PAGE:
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Erik Visits an American Grave, Part 63

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This is the grave of Louisa May Alcott.

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Born in 1832 in Philadelphia, Alcott and her family that included her father Bronson Alcott moved to the transcendentalist center of Boston in 1834. She grew up in that intellectually rich environment, having Henry David Thoreau, Ralph Waldo Emerson, Margaret Fuller, and Nathaniel Hawthorne among others as her teachers. Her family’s home was a spot on the Underground Railroad and women’s rights was a passion of the family. But being a transcendentalist didn’t make anyone any money, the family was very poor, and Alcott went to work as a teenager, doing jobs ranging from seamstress to teacher. In 1857, unable to find work to help support the family, she considered suicide. She worked hard when she could find a job.

To deal with this, she found writing as an outlet. Her first writings were published in 1849 but it was during the Civil War she found success, first with her wonderful Hospital Sketches that detailed her time working in a hospital on the front lines, still a great thing to teach today. Her 1868 book Little Women made her famous and she followed it with a serious of novels that made her one of the leading literary lights of the early Gilded Age. Unfortunately, she also had some pretty severe health problems and was never really well in the last 20 years of her life. It is speculated that she suffered from lupus, but we will never really know. She died of a stroke in 1888 at the age of 55, 2 days after her father’s death.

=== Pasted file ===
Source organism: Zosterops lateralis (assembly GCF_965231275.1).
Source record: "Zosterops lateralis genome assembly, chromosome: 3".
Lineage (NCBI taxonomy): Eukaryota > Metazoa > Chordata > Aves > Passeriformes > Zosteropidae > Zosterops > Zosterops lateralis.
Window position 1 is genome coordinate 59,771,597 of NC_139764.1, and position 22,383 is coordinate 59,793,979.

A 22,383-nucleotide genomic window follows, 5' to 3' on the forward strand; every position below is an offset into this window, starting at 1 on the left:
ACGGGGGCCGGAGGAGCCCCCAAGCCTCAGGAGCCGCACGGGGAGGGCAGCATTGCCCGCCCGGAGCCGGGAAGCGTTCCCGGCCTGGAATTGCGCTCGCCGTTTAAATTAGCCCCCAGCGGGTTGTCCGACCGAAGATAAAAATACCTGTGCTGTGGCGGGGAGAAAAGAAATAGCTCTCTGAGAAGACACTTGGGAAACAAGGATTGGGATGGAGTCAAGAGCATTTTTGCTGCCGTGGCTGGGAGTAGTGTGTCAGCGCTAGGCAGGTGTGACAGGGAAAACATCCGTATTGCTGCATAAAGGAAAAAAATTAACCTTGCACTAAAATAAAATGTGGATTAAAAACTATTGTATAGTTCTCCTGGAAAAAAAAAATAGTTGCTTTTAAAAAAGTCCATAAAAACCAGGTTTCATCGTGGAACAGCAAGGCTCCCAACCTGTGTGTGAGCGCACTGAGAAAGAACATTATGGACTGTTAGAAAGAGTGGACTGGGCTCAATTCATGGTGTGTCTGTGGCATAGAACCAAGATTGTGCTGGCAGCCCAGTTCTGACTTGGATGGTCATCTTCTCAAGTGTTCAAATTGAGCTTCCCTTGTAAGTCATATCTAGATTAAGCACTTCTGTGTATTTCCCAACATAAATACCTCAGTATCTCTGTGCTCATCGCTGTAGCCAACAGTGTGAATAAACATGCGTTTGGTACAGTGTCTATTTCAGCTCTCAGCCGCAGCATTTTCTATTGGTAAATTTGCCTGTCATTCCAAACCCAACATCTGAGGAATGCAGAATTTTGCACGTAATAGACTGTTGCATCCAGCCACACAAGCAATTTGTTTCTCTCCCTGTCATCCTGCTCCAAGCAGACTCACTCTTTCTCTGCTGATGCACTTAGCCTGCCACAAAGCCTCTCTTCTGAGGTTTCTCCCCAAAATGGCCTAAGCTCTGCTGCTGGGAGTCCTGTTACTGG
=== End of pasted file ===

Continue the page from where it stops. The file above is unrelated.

Alcott’s books have been adapted to television and film many times. But she herself has been portrayed rarely. She was evidently never portrayed until this awful looking 1978 semi-documentary on near-death experiences when someone named Shelley Young played her. She has also been a character in a couple of TV movies, one about Mary Cassatt and the other called “Christmas and the Civil War,” which maybe we should all watch today.

Louisa May Alcott is buried in Sleepy Hollow Cemetery, Concord, Massachusetts.

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